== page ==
For the past generation, Western Australia has been pioneering a different way of organising social care.
It was the brainchild of their new mental health commissioner Eddie Bartnik, and it flew in the face of conventional methods, which assess needs and try to slot people into existing service packages.
What he came up with instead was not just more flexible and more human, it was also less expensive. It was and is called Local Area Co-ordination.
LAC is now working here too, notably in Middlesborough and Derby, and it is run by a group of local area co-ordinators who are the very opposite of specialists. They are more like coaches than social workers, and they start somewhere different.
Rather than asking immediately about needs, they ask what their client wants to achieve in their life – then move on to the personal and social assets at their disposal.
Then they try to see if what they need can be provided informally, from friends or family, or neighbours – it might be regular lifts or other kinds of regular visits.
If the informal approach doesn’t work, then they fall back on conventional care packages. It is the reverse of the usual approach which starts with the care packages, and only if people complain very loudly do they fall back on informal solutions.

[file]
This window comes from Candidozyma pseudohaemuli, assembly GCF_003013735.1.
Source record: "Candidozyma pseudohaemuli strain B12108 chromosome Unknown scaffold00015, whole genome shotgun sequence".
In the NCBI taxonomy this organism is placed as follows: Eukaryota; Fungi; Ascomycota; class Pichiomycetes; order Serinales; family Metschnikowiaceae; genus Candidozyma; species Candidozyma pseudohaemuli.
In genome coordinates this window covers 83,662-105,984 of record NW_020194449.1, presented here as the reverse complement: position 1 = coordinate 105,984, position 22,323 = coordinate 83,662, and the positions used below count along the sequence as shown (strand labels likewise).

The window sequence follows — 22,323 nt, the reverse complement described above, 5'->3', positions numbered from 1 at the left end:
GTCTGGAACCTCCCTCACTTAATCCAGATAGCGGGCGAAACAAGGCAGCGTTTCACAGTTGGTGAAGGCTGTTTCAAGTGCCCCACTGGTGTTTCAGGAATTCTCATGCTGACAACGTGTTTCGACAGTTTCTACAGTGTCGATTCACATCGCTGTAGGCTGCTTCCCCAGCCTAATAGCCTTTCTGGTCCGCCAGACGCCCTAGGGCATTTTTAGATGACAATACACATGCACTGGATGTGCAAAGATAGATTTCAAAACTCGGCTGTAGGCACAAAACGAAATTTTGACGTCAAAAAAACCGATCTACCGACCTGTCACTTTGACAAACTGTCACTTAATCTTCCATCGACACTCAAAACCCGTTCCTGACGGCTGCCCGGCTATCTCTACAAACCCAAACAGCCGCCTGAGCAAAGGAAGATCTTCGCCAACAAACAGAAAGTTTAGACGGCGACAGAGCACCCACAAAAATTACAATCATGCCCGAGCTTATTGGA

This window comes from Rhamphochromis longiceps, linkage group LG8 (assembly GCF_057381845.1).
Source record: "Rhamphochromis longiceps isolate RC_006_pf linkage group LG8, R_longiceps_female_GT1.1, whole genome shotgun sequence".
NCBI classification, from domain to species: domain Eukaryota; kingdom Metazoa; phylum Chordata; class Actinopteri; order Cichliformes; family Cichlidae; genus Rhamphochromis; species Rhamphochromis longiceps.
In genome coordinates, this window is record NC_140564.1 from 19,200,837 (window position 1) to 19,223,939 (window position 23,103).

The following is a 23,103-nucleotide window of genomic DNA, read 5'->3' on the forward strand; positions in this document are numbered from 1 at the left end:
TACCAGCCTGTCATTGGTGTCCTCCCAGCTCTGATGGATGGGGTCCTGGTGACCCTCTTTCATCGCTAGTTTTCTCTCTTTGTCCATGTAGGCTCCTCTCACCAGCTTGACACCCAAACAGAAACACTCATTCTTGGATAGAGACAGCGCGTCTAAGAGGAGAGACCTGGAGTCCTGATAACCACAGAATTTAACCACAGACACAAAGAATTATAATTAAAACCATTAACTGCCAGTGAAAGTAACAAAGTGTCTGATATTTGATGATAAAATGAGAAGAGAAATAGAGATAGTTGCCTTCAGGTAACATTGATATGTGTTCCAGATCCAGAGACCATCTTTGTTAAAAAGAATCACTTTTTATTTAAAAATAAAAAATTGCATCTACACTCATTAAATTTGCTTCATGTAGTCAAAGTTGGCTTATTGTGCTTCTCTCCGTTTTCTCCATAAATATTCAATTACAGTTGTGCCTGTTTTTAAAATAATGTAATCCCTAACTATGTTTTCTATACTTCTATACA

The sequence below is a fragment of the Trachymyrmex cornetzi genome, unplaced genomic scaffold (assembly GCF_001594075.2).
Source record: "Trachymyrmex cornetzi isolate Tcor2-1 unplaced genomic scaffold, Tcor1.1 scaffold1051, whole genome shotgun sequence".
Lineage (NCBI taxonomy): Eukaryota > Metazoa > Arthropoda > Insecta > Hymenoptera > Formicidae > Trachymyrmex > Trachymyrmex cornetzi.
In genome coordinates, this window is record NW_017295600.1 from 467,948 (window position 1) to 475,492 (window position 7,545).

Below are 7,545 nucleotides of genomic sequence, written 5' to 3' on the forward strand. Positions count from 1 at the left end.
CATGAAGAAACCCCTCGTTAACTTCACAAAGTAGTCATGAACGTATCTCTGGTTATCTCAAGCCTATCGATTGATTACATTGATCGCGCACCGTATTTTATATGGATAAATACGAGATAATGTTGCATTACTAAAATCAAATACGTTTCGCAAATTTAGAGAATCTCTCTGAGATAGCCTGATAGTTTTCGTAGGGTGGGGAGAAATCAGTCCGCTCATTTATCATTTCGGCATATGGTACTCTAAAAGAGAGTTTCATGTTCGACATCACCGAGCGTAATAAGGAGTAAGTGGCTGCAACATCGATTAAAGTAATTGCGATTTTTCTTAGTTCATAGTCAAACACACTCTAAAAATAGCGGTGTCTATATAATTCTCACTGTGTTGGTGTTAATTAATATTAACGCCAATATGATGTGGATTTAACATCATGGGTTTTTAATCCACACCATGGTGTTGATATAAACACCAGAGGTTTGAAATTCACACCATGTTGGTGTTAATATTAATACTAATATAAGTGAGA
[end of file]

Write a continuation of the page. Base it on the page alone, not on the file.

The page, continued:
The spirit of LAC is the cornerstone of the new Care Bill, thanks to the efforts of people like former social care minister Paul Burstow and Alex Fox of Shared Lives – but still the Care Bill doesn’t exactly roll it out. Now Eddie Bartnik himself has been over and I was fascinated to see Alex Fox’s description of his visit.
Of course, I subscribe to the vital importance of a flexible interface with the public, rather than what we currently have. I absolutely agree that LAC makes possible friendship, love and permanent social assets. I can see why it was so much more popular in Western Australia (though not in Scotland, but that’s another story – about trying to shift unwilling professionals).
But what I really took in from what Bartnik said was this:
“You won’t understand and meet people’s needs, if their needs are all you are interested in.”
That is absolutely right, and the way the system has undermined any of the assets that people have except their needs – their only passport to any kind of help – explains some of the way that it tends to maximise needs. Of course it does, if that’s the only thing people have left.
My own feeling is that LAC ought to be in place everywhere. But like so many of these other innovations, under the broad heading of ‘co-production’, you find you need a different kind of professional altogether to run them.